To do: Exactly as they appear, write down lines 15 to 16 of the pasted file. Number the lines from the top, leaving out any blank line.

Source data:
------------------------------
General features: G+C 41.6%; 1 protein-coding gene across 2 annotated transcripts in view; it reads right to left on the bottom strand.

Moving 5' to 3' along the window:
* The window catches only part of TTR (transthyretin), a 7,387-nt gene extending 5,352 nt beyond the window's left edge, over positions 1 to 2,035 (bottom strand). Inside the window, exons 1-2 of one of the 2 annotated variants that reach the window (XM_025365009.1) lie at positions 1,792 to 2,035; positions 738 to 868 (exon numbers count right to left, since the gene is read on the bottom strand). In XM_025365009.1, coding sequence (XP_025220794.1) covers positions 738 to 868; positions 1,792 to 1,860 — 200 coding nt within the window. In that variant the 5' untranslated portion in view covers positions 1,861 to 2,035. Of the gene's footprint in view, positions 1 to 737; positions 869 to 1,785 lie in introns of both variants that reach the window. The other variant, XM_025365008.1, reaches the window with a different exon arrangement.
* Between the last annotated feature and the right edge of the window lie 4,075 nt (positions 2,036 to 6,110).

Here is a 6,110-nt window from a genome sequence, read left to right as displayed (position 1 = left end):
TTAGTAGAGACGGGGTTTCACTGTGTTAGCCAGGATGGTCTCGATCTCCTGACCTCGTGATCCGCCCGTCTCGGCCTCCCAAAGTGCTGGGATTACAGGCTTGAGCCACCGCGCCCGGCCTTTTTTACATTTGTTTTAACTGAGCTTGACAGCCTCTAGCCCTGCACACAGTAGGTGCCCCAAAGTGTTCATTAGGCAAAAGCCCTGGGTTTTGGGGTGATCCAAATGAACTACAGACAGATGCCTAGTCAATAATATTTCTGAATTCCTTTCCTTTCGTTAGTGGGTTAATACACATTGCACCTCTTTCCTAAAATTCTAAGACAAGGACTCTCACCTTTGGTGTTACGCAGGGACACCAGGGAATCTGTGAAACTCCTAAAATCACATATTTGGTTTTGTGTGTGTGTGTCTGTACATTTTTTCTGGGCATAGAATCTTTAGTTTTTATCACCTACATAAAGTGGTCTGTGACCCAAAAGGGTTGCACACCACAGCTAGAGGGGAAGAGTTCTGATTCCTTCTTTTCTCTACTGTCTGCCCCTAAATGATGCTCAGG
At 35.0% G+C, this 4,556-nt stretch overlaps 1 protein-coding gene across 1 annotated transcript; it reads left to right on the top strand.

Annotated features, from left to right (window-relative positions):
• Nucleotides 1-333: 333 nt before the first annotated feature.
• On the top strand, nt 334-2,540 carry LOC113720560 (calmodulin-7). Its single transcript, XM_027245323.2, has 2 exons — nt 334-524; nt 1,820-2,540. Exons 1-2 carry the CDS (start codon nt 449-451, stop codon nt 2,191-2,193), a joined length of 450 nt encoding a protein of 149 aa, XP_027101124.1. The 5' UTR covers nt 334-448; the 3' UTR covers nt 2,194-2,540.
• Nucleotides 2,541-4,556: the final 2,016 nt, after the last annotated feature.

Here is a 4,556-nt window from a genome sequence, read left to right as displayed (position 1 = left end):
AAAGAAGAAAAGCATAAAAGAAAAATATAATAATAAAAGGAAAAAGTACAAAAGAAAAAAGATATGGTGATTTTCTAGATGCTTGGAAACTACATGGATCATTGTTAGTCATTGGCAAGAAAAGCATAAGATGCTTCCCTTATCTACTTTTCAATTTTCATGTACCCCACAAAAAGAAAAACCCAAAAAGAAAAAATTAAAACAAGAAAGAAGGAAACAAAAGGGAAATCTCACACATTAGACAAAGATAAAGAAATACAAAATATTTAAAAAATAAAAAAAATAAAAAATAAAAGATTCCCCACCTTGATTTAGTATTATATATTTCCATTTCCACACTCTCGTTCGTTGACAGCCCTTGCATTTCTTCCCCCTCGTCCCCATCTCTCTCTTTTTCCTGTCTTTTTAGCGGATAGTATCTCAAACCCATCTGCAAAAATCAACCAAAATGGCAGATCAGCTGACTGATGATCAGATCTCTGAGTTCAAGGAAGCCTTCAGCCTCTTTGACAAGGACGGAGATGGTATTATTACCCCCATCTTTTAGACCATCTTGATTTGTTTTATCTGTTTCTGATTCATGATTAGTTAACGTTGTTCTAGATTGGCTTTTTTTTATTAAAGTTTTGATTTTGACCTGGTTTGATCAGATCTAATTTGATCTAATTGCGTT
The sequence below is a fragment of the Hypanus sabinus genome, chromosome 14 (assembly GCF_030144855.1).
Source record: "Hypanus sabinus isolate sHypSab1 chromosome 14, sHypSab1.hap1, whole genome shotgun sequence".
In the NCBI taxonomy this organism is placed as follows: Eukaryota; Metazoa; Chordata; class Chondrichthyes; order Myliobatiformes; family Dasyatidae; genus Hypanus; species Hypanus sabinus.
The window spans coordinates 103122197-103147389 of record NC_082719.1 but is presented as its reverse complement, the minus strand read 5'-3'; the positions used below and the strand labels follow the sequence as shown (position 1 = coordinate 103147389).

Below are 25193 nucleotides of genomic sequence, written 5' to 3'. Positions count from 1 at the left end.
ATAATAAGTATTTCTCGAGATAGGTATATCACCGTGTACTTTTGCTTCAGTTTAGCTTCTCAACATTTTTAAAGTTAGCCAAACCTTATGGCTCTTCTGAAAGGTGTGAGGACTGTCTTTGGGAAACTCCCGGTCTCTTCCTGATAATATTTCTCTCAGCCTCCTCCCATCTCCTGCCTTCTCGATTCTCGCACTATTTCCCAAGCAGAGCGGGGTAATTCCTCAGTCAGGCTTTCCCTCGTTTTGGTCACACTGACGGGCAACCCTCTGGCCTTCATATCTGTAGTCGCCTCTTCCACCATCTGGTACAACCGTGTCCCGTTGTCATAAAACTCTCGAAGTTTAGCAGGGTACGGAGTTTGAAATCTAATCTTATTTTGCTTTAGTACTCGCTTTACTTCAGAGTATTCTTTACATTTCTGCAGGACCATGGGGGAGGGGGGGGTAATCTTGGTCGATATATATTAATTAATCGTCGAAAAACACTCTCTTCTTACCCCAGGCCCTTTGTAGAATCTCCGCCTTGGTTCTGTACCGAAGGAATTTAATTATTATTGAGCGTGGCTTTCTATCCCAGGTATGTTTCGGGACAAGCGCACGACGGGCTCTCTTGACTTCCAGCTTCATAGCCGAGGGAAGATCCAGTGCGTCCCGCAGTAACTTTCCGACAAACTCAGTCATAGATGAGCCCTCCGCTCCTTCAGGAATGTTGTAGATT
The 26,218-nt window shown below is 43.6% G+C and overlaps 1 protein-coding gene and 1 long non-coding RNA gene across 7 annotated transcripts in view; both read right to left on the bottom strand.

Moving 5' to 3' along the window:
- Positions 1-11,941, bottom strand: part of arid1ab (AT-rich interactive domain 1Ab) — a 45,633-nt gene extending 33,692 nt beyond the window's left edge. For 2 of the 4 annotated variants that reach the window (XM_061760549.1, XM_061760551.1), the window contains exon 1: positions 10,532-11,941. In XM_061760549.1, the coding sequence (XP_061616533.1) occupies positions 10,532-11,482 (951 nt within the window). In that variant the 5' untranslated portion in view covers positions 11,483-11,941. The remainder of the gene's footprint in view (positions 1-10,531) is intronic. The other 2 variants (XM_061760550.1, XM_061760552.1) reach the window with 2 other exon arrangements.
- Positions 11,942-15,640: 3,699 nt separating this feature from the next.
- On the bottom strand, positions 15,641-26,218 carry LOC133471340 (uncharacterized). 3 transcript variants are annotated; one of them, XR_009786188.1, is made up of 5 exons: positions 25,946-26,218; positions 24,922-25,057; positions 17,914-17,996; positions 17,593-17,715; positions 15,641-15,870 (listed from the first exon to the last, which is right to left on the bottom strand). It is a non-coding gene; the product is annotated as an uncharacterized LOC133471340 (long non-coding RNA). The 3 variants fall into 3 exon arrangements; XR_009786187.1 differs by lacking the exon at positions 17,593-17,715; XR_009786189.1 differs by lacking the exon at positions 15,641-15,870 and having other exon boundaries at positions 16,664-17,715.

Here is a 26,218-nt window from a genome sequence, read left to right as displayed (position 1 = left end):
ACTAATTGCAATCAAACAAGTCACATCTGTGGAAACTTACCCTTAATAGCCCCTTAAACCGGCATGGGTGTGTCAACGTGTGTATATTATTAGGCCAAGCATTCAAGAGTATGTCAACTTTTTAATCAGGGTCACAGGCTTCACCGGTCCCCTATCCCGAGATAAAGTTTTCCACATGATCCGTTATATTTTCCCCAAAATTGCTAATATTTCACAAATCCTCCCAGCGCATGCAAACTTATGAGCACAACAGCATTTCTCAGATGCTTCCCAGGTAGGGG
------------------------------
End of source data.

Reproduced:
Source record: "Hypanus sabinus isolate sHypSab1 chromosome 14, sHypSab1.hap1, whole genome shotgun sequence".
In the NCBI taxonomy this organism is placed as follows: Eukaryota; Metazoa; Chordata; class Chondrichthyes; order Myliobatiformes; family Dasyatidae; genus Hypanus; species Hypanus sabinus.